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Growing Up Japanese in Hawaii : ONCE, A LOTUS GARDEN & OTHER STORIES by Jessica Saiki (New Rivers Press: $7.95, paper; 130 pp.)

July 03, 1988|Donna Frazier | Frazier is a news editor for the Los Angeles Times Magazine

Jessica Saiki recalls life in 1930s and '40s Hawaii as though from a great distance. The 20 short stories in her collection, "Once, a Lotus Garden," chronicle a decade or so in the Japanese-American community of Lunalilo, often through the eyes of a young girl experiencing the intersections of "the old ways" with the opportunities and prejudices of Hawaii.

Saiki begins with "Arrival of the Picture Brides," in which a pair of young bachelors wait for a boat carrying women that their parents have arranged for them to marry. As they talk, they learn that they share not only the same home town but also the same matchmaker. And, when the ship arrives, they quickly realize that their go-between has made a big mistake: Each is attracted to the other's bride. In the one truly optimistic moment of the book, Mako and Nobu, far from the strictures of their families, trade partners. Perhaps, with this new freedom, they'll have a chance for happier lives.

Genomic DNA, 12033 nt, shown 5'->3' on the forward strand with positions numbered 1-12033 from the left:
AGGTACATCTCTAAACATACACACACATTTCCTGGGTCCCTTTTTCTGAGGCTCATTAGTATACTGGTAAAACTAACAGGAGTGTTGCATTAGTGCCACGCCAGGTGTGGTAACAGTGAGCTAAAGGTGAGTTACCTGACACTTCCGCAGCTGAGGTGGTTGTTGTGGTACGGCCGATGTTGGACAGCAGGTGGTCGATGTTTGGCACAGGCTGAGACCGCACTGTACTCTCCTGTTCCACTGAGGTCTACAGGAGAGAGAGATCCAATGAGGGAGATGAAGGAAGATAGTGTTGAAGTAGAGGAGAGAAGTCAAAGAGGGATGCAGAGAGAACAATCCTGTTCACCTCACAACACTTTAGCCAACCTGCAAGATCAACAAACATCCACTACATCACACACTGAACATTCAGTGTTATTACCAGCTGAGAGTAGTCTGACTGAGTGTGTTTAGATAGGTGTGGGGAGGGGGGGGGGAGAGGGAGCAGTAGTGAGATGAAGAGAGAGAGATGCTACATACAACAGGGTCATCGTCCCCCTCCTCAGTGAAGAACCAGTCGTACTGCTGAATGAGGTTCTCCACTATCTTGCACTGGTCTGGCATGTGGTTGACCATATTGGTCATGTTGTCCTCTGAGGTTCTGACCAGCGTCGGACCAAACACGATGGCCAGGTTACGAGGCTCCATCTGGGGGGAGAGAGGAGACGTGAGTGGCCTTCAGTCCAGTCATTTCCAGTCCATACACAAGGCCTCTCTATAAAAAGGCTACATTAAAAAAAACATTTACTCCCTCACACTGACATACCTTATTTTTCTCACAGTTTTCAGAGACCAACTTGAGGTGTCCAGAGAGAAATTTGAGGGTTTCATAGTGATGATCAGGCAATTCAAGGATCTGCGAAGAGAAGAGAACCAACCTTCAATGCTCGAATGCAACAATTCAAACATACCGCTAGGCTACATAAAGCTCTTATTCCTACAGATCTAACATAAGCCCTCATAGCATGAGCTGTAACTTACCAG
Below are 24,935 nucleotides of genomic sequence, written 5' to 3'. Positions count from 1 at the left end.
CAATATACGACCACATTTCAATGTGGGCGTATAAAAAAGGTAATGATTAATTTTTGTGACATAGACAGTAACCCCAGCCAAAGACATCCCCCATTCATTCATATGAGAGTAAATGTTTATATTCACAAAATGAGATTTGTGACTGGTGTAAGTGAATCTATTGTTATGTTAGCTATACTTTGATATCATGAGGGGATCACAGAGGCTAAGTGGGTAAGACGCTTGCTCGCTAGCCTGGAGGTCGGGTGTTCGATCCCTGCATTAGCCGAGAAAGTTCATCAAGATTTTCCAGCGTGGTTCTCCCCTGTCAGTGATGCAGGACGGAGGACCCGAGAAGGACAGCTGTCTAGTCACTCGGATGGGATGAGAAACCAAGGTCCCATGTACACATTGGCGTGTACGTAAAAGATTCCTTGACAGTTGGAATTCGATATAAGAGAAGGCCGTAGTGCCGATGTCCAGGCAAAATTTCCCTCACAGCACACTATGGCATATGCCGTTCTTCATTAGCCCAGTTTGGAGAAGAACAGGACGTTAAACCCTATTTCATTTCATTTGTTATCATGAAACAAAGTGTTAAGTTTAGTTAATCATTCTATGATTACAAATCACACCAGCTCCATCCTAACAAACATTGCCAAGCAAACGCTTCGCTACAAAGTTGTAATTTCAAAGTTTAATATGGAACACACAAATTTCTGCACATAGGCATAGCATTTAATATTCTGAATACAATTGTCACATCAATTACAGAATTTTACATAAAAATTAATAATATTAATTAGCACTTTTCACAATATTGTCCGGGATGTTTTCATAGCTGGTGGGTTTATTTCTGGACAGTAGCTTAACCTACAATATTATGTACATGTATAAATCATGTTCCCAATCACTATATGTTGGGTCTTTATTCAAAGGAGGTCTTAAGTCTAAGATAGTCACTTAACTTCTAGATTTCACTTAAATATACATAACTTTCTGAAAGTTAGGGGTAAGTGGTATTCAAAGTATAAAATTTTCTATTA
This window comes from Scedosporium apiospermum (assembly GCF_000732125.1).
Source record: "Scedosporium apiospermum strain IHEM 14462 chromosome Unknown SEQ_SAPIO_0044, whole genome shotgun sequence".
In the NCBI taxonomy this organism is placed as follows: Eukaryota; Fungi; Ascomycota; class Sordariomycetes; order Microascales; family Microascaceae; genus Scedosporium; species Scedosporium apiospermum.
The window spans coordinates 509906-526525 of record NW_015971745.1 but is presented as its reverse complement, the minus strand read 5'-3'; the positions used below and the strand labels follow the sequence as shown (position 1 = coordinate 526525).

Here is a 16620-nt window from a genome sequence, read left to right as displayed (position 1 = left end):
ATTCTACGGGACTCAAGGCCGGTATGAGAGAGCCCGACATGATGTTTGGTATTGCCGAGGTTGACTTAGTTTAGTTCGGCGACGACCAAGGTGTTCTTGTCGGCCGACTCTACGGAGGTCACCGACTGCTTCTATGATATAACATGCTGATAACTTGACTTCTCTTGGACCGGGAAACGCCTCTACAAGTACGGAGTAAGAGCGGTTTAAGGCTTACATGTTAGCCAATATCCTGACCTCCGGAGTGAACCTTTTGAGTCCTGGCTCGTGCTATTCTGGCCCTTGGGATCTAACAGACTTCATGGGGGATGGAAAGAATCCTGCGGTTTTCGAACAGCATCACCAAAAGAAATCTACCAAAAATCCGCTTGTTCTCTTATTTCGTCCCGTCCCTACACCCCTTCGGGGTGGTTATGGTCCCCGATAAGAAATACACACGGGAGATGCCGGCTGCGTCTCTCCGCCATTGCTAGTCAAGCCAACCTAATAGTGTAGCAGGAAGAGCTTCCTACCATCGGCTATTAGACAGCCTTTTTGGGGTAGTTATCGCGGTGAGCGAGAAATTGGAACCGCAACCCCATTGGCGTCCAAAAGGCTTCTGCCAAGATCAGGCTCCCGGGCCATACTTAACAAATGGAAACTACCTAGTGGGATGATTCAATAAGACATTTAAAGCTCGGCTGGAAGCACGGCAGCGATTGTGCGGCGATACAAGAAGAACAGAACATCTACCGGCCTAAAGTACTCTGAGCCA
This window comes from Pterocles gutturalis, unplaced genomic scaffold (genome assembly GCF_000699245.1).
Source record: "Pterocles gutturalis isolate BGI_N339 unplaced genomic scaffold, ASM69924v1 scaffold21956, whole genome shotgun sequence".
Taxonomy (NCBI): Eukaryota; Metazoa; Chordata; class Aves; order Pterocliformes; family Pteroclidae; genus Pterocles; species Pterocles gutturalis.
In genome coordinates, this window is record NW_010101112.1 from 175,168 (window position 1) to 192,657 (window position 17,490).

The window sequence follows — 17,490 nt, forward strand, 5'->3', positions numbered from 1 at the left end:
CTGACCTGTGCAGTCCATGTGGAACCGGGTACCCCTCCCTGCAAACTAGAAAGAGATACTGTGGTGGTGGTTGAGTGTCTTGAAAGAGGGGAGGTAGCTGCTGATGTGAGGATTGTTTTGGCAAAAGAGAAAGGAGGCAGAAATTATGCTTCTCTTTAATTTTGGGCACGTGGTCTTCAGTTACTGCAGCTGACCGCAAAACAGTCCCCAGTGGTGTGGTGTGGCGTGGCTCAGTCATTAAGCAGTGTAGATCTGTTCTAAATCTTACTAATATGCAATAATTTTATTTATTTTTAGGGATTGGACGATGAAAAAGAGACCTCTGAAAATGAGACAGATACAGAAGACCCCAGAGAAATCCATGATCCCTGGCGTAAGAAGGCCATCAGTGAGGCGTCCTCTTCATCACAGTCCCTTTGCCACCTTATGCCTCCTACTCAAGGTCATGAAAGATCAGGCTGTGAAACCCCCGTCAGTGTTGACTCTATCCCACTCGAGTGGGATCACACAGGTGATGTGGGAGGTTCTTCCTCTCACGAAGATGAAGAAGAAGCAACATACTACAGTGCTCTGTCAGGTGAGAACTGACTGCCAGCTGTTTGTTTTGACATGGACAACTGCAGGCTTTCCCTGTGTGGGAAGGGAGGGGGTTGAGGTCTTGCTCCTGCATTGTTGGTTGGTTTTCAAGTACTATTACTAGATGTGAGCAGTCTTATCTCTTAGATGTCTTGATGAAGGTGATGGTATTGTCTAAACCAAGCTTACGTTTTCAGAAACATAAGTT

But happiness eludes most of Saiki's characters, even in the years before the war. There is Higa, a bachelor farmer who has shrunk from women since Sachiko Sumida rejected him in the first grade, but falls in love with the daughter of a wealthy client as he watches her bathe through a knothole in the bathhouse. He works for five years to "buy the household appliances that he knew women valued," and, when his proposal is rejected, he leaves the unopened washer and gas stove on the porch to rust away, as his hope has.

Despite the tensions Saiki describes, however, the stories are sometimes emotionally flat, and her imagery distressingly tired. While she enjoys recounting the Hawaiian-accented gossip of old women, Saiki spends much less time evoking feelings, and people too often remain opaque, taken unreflectively through stresses and disappointments. "Sometimes you need to get away from a thing to see it," says one character. It seems that Jessica Saiki has gotten far enough away to create gentle tales of her youth in Hawaii but perhaps not far enough to add the emotional complexity of adulthood.

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